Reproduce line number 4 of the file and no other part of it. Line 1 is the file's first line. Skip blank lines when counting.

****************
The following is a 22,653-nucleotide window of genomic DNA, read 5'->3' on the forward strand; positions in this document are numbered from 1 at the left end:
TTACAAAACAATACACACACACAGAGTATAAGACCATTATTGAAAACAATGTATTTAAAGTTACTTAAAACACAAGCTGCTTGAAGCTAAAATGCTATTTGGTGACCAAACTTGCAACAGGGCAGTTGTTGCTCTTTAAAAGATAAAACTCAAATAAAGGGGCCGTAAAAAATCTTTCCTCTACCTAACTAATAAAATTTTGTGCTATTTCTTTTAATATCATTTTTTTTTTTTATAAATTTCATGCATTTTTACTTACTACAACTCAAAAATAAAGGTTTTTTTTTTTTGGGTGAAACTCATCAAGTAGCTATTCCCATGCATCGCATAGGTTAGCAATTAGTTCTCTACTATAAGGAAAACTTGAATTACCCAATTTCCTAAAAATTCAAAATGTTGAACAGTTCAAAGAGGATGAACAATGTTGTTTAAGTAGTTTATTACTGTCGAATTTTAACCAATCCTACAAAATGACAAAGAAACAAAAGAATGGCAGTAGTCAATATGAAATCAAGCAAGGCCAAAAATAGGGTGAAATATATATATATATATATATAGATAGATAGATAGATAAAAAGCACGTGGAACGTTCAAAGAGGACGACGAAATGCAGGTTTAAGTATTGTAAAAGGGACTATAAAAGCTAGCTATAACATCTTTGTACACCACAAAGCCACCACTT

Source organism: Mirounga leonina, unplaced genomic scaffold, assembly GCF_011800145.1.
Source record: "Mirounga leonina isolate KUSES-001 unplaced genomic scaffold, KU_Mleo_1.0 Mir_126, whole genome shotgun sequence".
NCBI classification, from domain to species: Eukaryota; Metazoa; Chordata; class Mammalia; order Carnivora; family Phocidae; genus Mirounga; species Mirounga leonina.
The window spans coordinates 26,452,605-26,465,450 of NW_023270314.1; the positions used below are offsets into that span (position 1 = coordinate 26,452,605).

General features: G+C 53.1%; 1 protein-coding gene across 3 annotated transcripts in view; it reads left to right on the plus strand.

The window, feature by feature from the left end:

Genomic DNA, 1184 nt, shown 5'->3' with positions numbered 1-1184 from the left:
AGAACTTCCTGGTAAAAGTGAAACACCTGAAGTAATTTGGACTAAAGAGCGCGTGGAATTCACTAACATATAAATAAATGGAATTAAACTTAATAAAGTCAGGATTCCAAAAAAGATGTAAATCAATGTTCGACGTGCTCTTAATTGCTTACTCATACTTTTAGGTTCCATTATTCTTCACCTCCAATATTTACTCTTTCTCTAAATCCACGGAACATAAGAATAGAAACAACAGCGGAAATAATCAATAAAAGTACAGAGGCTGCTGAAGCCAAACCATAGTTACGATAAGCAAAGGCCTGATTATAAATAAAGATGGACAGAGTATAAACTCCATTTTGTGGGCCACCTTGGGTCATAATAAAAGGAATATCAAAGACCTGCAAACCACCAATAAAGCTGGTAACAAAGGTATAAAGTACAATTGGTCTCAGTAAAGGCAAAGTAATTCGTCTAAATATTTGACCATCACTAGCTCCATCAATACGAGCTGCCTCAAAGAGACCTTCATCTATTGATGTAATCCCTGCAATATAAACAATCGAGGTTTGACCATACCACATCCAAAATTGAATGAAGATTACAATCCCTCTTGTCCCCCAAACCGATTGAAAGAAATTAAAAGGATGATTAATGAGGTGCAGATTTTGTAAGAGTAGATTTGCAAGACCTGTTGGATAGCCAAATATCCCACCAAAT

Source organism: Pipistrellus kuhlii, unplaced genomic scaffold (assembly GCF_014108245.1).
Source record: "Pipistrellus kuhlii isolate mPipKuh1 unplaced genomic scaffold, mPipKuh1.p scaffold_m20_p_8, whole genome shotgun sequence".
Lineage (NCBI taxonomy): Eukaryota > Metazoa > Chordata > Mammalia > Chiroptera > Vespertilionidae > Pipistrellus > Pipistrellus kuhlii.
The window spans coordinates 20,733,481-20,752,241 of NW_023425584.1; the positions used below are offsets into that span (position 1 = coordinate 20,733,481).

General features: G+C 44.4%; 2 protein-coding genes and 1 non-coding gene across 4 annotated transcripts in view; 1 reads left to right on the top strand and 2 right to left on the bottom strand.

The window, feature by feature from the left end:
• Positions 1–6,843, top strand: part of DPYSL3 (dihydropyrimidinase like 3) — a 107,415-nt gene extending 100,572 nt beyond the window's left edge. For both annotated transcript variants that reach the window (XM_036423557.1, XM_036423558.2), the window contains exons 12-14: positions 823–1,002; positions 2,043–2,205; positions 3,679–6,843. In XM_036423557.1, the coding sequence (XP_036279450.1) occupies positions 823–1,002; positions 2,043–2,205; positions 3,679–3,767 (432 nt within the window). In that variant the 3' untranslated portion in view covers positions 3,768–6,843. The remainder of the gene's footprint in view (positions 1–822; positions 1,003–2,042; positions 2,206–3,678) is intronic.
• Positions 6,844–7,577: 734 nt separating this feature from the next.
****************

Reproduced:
Source record: "Mirounga leonina isolate KUSES-001 unplaced genomic scaffold, KU_Mleo_1.0 Mir_126, whole genome shotgun sequence".